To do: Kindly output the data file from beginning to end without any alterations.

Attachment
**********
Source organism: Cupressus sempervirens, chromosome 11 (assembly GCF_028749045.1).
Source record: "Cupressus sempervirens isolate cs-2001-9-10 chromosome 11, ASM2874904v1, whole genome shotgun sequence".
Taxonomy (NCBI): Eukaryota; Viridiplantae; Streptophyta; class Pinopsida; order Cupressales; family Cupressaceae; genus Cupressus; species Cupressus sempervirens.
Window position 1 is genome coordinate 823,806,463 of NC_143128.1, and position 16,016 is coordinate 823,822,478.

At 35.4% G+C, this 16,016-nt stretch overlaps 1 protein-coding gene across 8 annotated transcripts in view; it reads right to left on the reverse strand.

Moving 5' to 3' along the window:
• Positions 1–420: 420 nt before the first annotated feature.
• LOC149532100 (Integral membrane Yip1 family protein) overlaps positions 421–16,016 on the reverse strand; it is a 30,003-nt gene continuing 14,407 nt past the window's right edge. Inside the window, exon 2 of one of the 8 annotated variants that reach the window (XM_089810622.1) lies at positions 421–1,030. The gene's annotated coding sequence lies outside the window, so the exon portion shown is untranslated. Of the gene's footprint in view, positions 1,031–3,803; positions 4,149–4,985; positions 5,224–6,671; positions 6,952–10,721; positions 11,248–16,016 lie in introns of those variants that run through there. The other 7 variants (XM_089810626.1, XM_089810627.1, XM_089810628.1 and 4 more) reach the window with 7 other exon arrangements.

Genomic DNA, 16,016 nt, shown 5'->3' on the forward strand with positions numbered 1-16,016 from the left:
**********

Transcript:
Source organism: Cupressus sempervirens, chromosome 11 (assembly GCF_028749045.1).
Source record: "Cupressus sempervirens isolate cs-2001-9-10 chromosome 11, ASM2874904v1, whole genome shotgun sequence".
Taxonomy (NCBI): Eukaryota; Viridiplantae; Streptophyta; class Pinopsida; order Cupressales; family Cupressaceae; genus Cupressus; species Cupressus sempervirens.
Window position 1 is genome coordinate 823,806,463 of NC_143128.1, and position 16,016 is coordinate 823,822,478.

At 35.4% G+C, this 16,016-nt stretch overlaps 1 protein-coding gene across 8 annotated transcripts in view; it reads right to left on the reverse strand.

Moving 5' to 3' along the window:
• Positions 1–420: 420 nt before the first annotated feature.
• LOC149532100 (Integral membrane Yip1 family protein) overlaps positions 421–16,016 on the reverse strand; it is a 30,003-nt gene continuing 14,407 nt past the window's right edge. Inside the window, exon 2 of one of the 8 annotated variants that reach the window (XM_089810622.1) lies at positions 421–1,030. The gene's annotated coding sequence lies outside the window, so the exon portion shown is untranslated. Of the gene's footprint in view, positions 1,031–3,803; positions 4,149–4,985; positions 5,224–6,671; positions 6,952–10,721; positions 11,248–16,016 lie in introns of those variants that run through there. The other 7 variants (XM_089810626.1, XM_089810627.1, XM_089810628.1 and 4 more) reach the window with 7 other exon arrangements.

Genomic DNA, 16,016 nt, shown 5'->3' on the forward strand with positions numbered 1-16,016 from the left: